The other kids in our gang continued to use Charles as a comedic daredevil. I would discourage it, but there are limits to the cachet of even one as clever as myself when you're dealing with a gang of 13 year olds. On most weekdays Charles would work for me. Some days he would mow the lawn or shovel snow out of the driveway. Some days we just hung out and laughed about his incessant farting. Some days we would watch "Saved By the Bell" and he would insist that I was on TV and laugh and laugh every time anyone said "Zack."
My parents worried about how much time I was spending with a retarded kid and they questioned my motivations more than once.
"That poor boy shouldn't be mowing our lawn." My mother scolded me. "That was your job and he's not your slave."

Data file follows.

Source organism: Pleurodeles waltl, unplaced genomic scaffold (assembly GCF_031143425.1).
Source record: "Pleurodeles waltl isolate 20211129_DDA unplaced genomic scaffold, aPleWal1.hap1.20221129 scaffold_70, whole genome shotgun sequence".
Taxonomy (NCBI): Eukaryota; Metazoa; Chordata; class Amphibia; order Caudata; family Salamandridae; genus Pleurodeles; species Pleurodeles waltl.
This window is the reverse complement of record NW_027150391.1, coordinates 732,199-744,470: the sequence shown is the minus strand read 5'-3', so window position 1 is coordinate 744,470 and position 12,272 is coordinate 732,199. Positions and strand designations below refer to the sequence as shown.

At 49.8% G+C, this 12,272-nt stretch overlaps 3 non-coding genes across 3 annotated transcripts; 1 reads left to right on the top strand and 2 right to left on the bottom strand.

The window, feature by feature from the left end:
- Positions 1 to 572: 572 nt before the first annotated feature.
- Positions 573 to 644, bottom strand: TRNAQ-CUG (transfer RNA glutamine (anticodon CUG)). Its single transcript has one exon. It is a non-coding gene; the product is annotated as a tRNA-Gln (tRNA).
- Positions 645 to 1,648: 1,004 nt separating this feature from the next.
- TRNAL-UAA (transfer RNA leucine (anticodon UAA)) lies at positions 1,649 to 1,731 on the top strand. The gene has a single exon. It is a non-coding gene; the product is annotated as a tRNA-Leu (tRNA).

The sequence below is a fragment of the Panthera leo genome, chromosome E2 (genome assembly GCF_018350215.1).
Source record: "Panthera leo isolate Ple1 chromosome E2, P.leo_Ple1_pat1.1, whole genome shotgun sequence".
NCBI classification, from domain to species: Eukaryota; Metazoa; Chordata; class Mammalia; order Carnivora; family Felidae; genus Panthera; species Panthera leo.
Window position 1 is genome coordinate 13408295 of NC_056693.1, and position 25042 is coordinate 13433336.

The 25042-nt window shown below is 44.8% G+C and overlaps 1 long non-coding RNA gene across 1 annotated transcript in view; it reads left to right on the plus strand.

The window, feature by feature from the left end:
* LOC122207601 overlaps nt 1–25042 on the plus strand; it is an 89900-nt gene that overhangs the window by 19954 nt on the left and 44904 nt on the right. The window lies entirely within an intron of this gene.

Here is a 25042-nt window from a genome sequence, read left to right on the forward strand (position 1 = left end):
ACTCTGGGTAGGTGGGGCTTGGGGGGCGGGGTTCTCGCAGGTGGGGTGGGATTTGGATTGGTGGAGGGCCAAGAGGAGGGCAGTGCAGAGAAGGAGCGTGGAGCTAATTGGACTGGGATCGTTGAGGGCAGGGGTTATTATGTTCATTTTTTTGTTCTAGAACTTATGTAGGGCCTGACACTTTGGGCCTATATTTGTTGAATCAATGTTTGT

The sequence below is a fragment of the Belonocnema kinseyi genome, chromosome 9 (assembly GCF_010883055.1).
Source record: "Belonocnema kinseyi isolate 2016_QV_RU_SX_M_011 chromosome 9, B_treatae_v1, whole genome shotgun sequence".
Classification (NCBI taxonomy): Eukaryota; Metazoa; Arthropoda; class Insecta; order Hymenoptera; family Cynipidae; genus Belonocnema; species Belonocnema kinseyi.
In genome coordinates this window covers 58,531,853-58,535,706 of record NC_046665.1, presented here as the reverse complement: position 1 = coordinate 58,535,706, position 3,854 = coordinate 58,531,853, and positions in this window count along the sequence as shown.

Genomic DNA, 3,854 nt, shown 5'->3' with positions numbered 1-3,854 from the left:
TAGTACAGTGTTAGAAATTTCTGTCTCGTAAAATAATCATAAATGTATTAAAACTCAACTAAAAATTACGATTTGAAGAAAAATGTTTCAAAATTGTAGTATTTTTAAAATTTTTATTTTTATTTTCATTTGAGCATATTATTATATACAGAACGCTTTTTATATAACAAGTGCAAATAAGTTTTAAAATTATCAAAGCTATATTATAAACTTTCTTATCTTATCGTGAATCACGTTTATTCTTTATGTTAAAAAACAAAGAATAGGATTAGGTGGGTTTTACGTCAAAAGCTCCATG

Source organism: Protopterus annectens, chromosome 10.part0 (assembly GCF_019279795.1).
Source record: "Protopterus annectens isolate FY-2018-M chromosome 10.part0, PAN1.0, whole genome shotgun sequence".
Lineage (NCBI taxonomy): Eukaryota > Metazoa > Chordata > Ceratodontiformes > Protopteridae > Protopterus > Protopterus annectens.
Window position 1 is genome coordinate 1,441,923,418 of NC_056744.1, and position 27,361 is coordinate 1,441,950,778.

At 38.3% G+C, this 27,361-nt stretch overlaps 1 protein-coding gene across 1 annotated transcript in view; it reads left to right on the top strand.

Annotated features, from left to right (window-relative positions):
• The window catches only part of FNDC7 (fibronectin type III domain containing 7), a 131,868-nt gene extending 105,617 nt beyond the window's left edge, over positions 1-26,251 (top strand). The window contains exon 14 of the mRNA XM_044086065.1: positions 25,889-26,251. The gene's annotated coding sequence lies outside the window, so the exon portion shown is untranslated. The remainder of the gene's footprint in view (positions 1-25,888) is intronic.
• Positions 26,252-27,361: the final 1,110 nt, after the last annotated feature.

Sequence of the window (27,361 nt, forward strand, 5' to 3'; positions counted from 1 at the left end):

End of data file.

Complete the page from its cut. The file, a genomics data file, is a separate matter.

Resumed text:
No, he was not my slave. Would Charles have been happier sitting in his house watching me mow our lawn through his window? Would it have brought more joy to his life? I don't think so.
I don't want to pretend that I was an angel. I certainly had selfish motivations beyond mentoring Charles. I did try to teach him math and spelling once or twice, with limited results, but for the most part ours was a friendly working relationship. Like Master Blaster and that little dwarf guy who sat on his back.
Charles' sometimes demonstrated his loyalty in surprising and unfortunate, but always comical, ways. One afternoon Charles and I walked to the drug store near our houses and I bought him Now and Laters. Charles loved the things. On the way back some horrible girl I knew and hated from school accosted us with her gang of giant-haired harpies. She made fun of Charles while he sat there impassively chewing on Now and Laters with his mouth wide open. I told her to stop so she started in on me.